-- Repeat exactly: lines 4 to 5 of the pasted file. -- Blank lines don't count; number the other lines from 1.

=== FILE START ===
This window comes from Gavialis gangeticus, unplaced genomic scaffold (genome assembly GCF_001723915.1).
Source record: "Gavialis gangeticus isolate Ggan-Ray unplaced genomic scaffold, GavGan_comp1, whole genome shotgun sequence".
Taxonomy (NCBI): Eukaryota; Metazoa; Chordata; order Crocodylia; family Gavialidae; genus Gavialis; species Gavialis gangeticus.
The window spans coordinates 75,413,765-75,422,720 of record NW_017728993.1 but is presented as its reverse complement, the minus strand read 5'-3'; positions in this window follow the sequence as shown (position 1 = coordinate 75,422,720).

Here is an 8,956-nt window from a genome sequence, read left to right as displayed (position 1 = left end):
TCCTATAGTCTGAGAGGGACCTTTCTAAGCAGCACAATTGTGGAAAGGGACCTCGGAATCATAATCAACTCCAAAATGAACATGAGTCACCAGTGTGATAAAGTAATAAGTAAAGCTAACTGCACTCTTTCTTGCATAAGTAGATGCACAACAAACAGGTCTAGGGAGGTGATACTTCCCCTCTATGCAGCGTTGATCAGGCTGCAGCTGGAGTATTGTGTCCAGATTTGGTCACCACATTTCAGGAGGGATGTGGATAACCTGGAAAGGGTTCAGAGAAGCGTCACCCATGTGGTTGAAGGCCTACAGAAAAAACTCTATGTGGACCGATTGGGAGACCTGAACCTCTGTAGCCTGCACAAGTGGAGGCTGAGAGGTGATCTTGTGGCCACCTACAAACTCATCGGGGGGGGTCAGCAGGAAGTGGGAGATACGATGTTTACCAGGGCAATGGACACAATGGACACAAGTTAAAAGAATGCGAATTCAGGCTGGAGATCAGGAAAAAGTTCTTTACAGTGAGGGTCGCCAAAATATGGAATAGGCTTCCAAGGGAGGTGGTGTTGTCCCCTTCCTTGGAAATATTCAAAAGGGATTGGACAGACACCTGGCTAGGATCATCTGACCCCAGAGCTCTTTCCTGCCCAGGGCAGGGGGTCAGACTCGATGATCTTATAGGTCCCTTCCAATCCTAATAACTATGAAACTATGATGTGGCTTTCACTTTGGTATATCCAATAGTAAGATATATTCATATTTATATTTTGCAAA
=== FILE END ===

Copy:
The window spans coordinates 75,413,765-75,422,720 of record NW_017728993.1 but is presented as its reverse complement, the minus strand read 5'-3'; positions in this window follow the sequence as shown (position 1 = coordinate 75,422,720).

Here is an 8,956-nt window from a genome sequence, read left to right as displayed (position 1 = left end):